RELIGION AND PHILOSOPHY 63 57. PARISH WORK. I. 2 Cr. This course seeks to familiarize the student with the work of parish organiza- tion and visitation. It ranges in scope from soul-care to surveys. Class lectures will be supplemented by actual ﬁeld work. gs. YOUTH WORK IN THE CHURCH. II 2 Cr. A... Show moreRELIGION AND PHILOSOPHY 63 57. PARISH WORK. I. 2 Cr. This course seeks to familiarize the student with the work of parish organiza- tion and visitation. It ranges in scope from soul-care to surveys. Class lectures will be supplemented by actual ﬁeld work. gs. YOUTH WORK IN THE CHURCH. II 2 Cr. A study of principles, methods, and materials in youth work for the pur- pose of developing effective Christian leadership in this sphere. 59, 6o. ADVANCED BIBLE. I, II. 4 Cr. A careful study, especially from the point of view of religious content, of a number of Biblical books and passages representative of the various types of literature contained in the Old and New Testaments. Department of Philosophy MR. OLSON, MR. FLOTTORP The philosophy courses seek to familiarize the student with the systems of thought developed by the great thinkers, to create an understanding of the principles of sound reasoning, and to develop a Christian philosophy of life. Major, 24 credits. Minor, 16 credits. Courses 25, 41, 42, 58 are required for the major. Courses 41, 42 are required for the minor. 4. THE CHRISTIAN FAITH IN THE MODERN WORLD. II. 2 Cr. See Course 4 under Department of Christianity. 8. CHRISTIAN ETHIcs."' II. 2 Cr. See Course 8 under Department of Christianity. 15, 16. THE HUMANITIES IN WESTERN CIVILIZATION.‘ I, II. 6 Cr. A survey course dealing with the development of Western thought as reﬂected in outstanding works in the ﬁelds of philosophy, literature, political and social thought, religion, and the arts. The course is accepted in fulﬁllment of the Junior College requirement in the Social Sciences. 25. LOGIC. I. 3 Cr. A study of the conditions, forms, and principles of logical thought. Problems of inductive and deductive reasoning. The nature of truth and its relation to human experience and conduct. 4:, 42. HisTon or PHILOSOPHY. I, II. 5 Cr, An historical survey of the outstanding men and movements in the develop- ment of philosophical thought from the Greeks to the modern period. I*Not offered in 195149;}. Show less
72 AUGSBURG COLLEGE Department of Romance Languages MRs. LINDEMANN, MRs. KINGSLEY The Romance Language Department aims ﬁrst, to train students for graduate study, high school teaching, missionary work, and business positions involving the use of French or Spanish; next, to assist in developing an... Show more72 AUGSBURG COLLEGE Department of Romance Languages MRs. LINDEMANN, MRs. KINGSLEY The Romance Language Department aims ﬁrst, to train students for graduate study, high school teaching, missionary work, and business positions involving the use of French or Spanish; next, to assist in developing an appreciation of the best in literature and encourage the reading of great books as a use of leisure time; and ﬁnally, to make a contribution toward world peace by fostering in students an understanding of other peoples, their language, institutions, culture, and ideals. FRENCH Minor, 24 credits. 1-2.1‘ BEGINNING FRENCH. I, II. 8 Cr. The course includes the study of French sounds and their spelling, the essen— tials of grammar, oral and written work, and the reading of suitable selections from French literature. 3-4.1‘ INTERMEDIATE FRENCH. I, II. 8 Cr. One half of the time is devoted to the further study of grammar, composi- tion, and oral work. The other half is spent in reading representative types of French literature. Senior College Courses 51-52.’l‘ SURVEY OF FRENCH LITERATURE.“ I, II. 4 Cr. The course comprises lectures by the instructor on authors and literary move- ments of the seventeenth, eighteenth, and nineteenth centuries, and readings and reports by the students. 53-54.T FRENCH PHONETICS, CONVERSATION, AND COMPOSITION.* I, II. 4 Cr. During the ﬁrst semester there is a thorough study of French sounds, phonetic symbols, drill on pronunciation, phonetic readings, various types of oral work, memorization, and dictation. During the second semester phonetic drill is re- placed by composition. Courses 51-52 and 53-54 may be taken together four hours per week, or during two successive years. 78. TEACHING 0F ROMANCE LANGUAGES. Sr. 1. 1% Cr. *Not offered in 1952-1953. TContinuation course. To receive credit for this course, a student must complete both semesters. Note: Students who wish to minor in French or Spanish but have diﬁculty in obtaining the correct sequence because of starred courses may arrange with the Registrar to take such courses at the University of Minnesota. Show less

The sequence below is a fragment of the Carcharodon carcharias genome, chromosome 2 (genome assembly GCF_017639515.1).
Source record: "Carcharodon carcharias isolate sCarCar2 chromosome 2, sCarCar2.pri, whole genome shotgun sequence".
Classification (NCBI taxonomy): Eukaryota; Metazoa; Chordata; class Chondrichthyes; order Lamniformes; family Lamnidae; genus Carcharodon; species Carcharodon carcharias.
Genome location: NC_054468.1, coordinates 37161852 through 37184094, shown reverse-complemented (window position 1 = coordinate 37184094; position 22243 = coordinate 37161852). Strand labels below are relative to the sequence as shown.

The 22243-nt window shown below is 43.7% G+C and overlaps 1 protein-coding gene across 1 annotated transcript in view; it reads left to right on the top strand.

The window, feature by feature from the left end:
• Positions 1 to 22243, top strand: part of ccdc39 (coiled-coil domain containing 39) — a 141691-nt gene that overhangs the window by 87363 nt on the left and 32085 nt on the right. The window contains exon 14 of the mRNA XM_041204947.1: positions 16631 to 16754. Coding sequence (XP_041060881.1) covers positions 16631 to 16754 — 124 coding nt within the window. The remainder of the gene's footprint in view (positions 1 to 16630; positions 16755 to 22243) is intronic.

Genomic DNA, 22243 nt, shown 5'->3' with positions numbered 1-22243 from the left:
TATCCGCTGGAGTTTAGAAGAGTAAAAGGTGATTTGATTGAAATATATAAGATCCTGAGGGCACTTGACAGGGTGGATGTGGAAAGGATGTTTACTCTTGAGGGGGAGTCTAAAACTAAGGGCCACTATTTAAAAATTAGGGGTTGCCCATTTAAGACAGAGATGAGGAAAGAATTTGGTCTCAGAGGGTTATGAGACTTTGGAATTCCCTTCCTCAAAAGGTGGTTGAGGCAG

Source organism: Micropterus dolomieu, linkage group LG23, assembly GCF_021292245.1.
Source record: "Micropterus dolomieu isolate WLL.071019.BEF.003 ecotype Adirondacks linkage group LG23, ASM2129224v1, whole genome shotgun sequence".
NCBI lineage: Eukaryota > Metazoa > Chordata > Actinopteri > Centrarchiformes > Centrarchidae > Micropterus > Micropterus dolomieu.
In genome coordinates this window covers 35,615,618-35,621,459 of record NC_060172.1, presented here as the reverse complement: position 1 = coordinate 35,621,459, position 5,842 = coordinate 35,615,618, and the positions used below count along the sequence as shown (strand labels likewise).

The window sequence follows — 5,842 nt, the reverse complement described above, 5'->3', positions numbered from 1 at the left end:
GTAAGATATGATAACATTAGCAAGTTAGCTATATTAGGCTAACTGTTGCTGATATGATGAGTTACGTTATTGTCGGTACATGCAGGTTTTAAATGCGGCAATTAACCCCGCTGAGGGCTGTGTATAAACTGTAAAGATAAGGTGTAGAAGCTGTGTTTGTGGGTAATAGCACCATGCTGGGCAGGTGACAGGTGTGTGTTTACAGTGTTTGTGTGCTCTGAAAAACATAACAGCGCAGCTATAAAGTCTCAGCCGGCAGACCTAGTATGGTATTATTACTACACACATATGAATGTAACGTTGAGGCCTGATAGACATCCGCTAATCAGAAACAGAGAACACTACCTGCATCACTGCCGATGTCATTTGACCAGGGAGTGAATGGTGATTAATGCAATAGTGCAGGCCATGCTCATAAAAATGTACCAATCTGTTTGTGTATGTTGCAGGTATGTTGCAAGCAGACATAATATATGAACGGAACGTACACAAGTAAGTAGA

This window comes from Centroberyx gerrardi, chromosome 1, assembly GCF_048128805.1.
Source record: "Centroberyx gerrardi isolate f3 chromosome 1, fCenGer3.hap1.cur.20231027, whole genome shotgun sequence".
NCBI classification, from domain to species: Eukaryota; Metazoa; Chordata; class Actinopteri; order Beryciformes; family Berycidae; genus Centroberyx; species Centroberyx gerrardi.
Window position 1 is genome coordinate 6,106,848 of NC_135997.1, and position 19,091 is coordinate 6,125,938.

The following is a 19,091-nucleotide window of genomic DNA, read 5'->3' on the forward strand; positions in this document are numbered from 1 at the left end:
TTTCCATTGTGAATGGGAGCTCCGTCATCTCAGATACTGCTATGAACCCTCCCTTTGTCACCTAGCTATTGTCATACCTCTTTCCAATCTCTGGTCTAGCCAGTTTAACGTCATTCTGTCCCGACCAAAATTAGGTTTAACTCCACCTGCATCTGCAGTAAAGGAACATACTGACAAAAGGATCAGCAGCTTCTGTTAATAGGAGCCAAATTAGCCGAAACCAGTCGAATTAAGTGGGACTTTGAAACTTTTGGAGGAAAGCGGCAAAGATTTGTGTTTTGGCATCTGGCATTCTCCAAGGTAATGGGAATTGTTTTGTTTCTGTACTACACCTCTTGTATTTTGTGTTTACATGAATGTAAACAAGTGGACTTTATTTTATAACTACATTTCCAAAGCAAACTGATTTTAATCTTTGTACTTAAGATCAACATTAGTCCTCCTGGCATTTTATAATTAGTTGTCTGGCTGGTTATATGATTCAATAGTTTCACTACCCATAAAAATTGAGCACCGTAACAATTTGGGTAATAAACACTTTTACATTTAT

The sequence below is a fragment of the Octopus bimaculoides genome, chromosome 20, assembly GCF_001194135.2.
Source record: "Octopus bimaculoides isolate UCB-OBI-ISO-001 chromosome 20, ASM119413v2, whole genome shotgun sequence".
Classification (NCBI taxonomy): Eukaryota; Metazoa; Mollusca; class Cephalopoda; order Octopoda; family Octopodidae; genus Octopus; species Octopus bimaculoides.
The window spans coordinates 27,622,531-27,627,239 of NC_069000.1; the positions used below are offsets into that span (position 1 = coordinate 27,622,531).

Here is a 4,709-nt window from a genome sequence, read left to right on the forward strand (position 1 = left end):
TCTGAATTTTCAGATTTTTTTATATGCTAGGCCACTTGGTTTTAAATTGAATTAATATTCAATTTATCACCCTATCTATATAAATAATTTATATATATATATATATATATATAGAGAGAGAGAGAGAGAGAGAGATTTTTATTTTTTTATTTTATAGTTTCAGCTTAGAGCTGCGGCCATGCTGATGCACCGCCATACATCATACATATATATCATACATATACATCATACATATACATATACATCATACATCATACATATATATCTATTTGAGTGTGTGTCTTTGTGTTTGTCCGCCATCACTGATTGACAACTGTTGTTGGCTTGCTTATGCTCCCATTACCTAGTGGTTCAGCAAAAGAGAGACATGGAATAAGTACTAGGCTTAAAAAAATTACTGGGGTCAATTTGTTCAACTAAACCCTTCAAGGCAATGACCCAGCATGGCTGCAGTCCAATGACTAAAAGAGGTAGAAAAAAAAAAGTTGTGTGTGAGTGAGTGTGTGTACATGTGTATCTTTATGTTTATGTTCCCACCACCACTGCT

GENERAL INFORMATION 21 Morton Hall, erected in 1888, Edda House, purchased and remodeled in 1948, and Miriam House, acquired in 1951, are smaller dormitories for women, each accommodating about 20 students. During 1947 two new buildings were added, both located on 23rd Avenue across the Square... Show moreGENERAL INFORMATION 21 Morton Hall, erected in 1888, Edda House, purchased and remodeled in 1948, and Miriam House, acquired in 1951, are smaller dormitories for women, each accommodating about 20 students. During 1947 two new buildings were added, both located on 23rd Avenue across the Square from the older part of the Campus. The Gymnasium, a well-built and well-equipped temporary struc- ture, was erected for the College by the Federal Works Agency as a part of a program providing educational facilities for veterans. The Music Hall was acquired by purchase and remodeled to serve the needs of the Music Department. Quite a number of dwellings have been acquired in recent years in the expanded campus area, which are used for faculty and student housing until this need can be met through more per- manent structures. Also three temporary housing units have been erected by the Federal Works Agency on the campus ground. The President’s Home, a residence of modern architectural design, located at the south of the Square, was erected in I 949. THE MUSEUM Some years ago the beginning was made of a Museum for the school. Members of the Alumni Association have presented many valuable gifts. There are several collections: a Madagascar Col- lection, a Santa] Collection, and a considerable collection of rare minerals, curios, etc. Contributions should be sent to Dr. B. J. Kleven, Curator. THE ARCHIVES In the spring of 1929 the Augsburg Archive Society was or- ganized. The purpose of this organization is to gather and preserve documents, books, and other articles of historical value. To house the Archives a ﬁre-proof room which was provided in the Main has been replaced recently by a large room on the ground floor of Science Hall. Here are now found a ﬁne collection of periodicals, old and rare books, manuscripts, letters, and pictures, and also Show less